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CAPITOL HILL Lawmakers are considering two bills that supporters say would offer better local representation and more transparency, But opponents argue it’s nothing more than a power grab.

Representative Gage Froerer, R Huntsville, unveiled House Bill 224.

The bill will allow counties to change their form of government. For example, in Utah County, they have three commissioners and could move to a council form, similar to Salt Lake County.

Tooele, Davis and Weber counties are considering it.

“It ensures that every section of our community has a voice at the government table,” said Nathan Ivie, Utah County Commissioner.

His growing community of 600,000 is faced with affordable housing and infrastructure issues, and he said people need better representation.

“With the growth, eventually the three people won’t be able to handle the workload,” Ivie said.

Representative Val Potter, R North Logan, was a former Cache County commissioner. He says the more decision makers, the better.

“You don’t make knee jerk decisions,” Potter said. “You think about it, debate it, and discuss it with other members of the council.”

With House Bill 175,Representative Keven Stratton, R Salt Lake City, would like to create a congressional style oversight committee.

“This is not about party line: We ought to welcome scrutiny,” Stratton said.

On Thursday, a committee blocked the bill. But Stratton vowed to bring it back in some form.

“One of the criticisms we heard yesterday is this is redundant,” Stratton said. “Well, don’t we want redundant in a $17 billion bill that comes through this House and Senate?”

Representative Joel Briscoe, D SLC, argues that reinventing the wheel is a waste of taxpayer’s money.

“I don’t see why we need a legislative committee to oversee every state government, every school district, every charter school? Why do we need to do that?”

Heather Bennett, President of the Salt Lake City School Board, issued this statement regarding the legislation:

“On Friday, Representative Stratton addressed the Utah School Boards Association and the Utah School Superintendents Association to discuss House Bill 175. Based on the information presented in that meeting, the group voted to oppose HB 175. The Salt Lake City School District supports the decision to oppose this bill.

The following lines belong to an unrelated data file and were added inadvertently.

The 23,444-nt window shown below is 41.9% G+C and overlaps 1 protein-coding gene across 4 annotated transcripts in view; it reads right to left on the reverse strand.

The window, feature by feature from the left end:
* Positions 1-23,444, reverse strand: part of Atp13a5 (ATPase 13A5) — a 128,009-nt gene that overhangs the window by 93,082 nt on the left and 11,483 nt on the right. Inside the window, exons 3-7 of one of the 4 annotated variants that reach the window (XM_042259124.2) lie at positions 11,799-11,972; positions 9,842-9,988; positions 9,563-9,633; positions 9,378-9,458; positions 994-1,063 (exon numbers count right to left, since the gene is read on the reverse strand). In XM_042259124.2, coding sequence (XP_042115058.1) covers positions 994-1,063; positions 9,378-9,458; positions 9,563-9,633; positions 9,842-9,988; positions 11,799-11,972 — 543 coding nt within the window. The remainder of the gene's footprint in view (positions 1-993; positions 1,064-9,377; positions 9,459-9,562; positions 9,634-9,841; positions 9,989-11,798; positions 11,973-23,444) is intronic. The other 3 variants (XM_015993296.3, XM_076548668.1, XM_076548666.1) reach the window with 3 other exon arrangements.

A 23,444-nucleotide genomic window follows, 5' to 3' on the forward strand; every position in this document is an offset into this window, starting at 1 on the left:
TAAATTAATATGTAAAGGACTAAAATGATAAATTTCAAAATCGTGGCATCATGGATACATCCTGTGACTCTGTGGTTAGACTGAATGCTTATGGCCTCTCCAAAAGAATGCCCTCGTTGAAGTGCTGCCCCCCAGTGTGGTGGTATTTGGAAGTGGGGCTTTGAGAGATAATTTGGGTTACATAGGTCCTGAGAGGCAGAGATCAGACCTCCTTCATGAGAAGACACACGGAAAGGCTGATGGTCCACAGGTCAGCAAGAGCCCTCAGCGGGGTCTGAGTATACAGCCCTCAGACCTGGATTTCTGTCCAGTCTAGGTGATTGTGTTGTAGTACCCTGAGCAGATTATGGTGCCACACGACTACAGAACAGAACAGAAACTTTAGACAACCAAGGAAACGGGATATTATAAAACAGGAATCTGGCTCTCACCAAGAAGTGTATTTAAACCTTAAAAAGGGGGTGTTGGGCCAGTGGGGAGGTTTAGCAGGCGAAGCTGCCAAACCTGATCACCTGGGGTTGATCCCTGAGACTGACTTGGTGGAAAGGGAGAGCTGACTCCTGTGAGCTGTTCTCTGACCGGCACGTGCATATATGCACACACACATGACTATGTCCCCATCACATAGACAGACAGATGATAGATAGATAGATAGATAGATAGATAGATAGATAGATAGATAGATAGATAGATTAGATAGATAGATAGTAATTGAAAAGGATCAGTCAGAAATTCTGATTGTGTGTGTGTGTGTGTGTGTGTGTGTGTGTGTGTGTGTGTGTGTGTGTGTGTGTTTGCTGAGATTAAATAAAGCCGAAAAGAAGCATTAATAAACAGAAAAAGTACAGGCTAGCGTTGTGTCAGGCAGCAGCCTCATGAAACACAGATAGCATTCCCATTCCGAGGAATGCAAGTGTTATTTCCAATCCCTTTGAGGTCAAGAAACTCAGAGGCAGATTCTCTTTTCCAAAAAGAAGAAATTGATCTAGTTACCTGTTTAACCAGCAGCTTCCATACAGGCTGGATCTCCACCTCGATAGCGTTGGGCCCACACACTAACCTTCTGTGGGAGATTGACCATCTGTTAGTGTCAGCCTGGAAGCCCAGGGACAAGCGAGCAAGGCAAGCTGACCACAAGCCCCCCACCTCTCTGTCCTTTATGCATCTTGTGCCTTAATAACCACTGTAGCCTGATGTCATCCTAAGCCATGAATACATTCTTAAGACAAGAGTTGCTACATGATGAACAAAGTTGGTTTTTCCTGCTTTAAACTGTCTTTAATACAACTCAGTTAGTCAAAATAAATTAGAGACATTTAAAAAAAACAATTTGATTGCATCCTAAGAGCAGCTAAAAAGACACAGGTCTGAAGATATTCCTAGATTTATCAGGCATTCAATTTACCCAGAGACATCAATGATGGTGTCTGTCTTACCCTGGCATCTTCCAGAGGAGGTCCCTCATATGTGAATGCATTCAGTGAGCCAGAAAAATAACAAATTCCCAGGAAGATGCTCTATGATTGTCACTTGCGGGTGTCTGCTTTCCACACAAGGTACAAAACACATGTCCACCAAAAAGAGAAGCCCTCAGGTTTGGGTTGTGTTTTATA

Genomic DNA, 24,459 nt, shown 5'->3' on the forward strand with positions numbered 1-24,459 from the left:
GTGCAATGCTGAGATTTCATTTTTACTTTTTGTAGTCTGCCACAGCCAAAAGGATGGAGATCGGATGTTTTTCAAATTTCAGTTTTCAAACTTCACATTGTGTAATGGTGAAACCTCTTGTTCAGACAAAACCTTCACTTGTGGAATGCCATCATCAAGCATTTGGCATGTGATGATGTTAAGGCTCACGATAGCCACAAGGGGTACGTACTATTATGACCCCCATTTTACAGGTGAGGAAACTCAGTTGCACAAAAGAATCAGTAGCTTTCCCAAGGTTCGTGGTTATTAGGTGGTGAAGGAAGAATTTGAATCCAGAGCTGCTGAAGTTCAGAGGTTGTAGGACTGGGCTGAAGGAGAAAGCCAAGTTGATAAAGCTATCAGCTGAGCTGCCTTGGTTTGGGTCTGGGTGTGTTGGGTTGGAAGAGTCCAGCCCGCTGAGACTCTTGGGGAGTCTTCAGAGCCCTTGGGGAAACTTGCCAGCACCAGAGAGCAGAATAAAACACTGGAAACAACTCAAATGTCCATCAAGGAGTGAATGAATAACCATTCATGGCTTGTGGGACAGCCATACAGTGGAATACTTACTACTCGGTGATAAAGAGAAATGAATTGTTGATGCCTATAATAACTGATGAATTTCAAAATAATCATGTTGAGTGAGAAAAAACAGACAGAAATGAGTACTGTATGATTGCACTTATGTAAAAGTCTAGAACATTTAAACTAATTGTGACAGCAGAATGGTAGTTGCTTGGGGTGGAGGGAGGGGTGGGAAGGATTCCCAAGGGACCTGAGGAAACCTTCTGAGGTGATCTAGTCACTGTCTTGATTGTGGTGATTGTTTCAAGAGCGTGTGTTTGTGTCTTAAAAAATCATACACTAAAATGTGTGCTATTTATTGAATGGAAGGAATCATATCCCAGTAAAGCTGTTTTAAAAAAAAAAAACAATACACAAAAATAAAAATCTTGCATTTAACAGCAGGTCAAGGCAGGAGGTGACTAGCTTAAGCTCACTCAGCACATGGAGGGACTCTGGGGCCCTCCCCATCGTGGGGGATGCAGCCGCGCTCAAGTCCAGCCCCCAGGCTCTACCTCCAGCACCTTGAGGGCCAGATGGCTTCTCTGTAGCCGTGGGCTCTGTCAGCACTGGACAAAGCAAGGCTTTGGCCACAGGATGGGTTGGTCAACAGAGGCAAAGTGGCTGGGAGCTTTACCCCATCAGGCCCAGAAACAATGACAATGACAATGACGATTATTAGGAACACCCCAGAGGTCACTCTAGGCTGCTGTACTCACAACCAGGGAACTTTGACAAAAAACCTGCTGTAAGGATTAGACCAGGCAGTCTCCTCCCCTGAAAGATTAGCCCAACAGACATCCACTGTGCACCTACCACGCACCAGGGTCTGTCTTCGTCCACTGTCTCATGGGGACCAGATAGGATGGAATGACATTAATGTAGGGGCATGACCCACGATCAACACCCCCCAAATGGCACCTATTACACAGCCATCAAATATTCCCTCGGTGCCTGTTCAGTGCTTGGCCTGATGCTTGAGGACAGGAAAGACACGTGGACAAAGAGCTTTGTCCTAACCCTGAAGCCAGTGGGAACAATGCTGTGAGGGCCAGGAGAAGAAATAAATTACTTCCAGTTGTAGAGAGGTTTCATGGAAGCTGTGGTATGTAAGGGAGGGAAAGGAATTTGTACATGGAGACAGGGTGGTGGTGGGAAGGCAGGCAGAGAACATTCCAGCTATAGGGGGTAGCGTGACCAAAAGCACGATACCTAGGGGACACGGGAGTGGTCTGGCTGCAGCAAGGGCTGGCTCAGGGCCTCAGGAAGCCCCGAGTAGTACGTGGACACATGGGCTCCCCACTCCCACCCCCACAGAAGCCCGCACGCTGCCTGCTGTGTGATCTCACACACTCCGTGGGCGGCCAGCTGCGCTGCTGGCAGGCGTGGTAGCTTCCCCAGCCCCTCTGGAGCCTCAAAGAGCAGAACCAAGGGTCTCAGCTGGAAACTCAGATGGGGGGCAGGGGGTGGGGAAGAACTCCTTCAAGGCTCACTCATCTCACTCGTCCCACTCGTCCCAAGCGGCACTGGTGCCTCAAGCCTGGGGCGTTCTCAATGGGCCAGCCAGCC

House Bill 175 would create an oversight committee to oversee state and local government entities, including locally elected school boards, school districts, the State Board of Education, public schools, and even School Community Councils, along with other local entities.

This oversight committee represents unnecessary government overreach, and we are concerned by the implications of such a body being created. As a local school board member, I am accountable to the voters who put me into office. The creation of this committee dilutes the voices of the citizens who have exercised their right to elect officials at the local level to carry out the people’s business. My constituents and community members must be my focus, not a state government committee far removed from local concerns and issues.

This bill also creates a redundant level of bureaucracy, one that would affect even the most basic decisions such as how School Community Councils (which are made up of parents, principals, and school employees) implement their School Improvement Plans, where a local school board votes to build a school, or how it assesses and responds to student needs.

As local school boards, we are already highly regulated, checked, and balanced by state statute, State Board rules, and our own administrative policies and procedures. The process of governing is already challenging enough. This bill and the committee it creates is unnecessary, and I urge the members of this committee to vote against it. Thank you.”
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This year, like last, the bill may not get a hearing. One Terre Haute pet owner says “that’s ridiculous.”

“You hear stories all the time of animals starving because they just get left behind. I honestly think that’s terrible.”

Rep. Hatfield says House Bill 1094 would increase the offense for some animal abuse crimes from misdemeanors to felonies. This means abusers could spend more time in jail.

“Judges are only slapping the wrists of these animal abusers. This law aims to add a little teeth to the criminal code by providing a Level 6, or even a Level 5 in some cases, penalty which is punishable by up to three years in jail.”

According to Rep. Hatfield, the bill has support from republicans and democrats but the Chairman of the Corrections and Criminal Code Committee, State Representative Tom Washburne, refuses to hear the bill.

Gosnell says, “I think that’s absolutely ridiculous to be completely honest with you. If we don’t enforce justice on this sort of thing it’s just going to go unnoticed and more and more animals are going to suffer because of this.”

Hatfield says people who abuse animals are more likely to harm people. That’s why he says these crimes should be taken seriously, now.

The bill includes language regarding the tethering of an animal. Rep. Hatfield says this is a new part of the bill that was added after a dog was found left in a cage by a river in Central Indiana. The dog was dead and frozen.

Gosnell says, “I personally believe that if you’re going to have a dog then you should have it inside. It should be a part of the family. It shouldn’t be something that you just have there whenever.”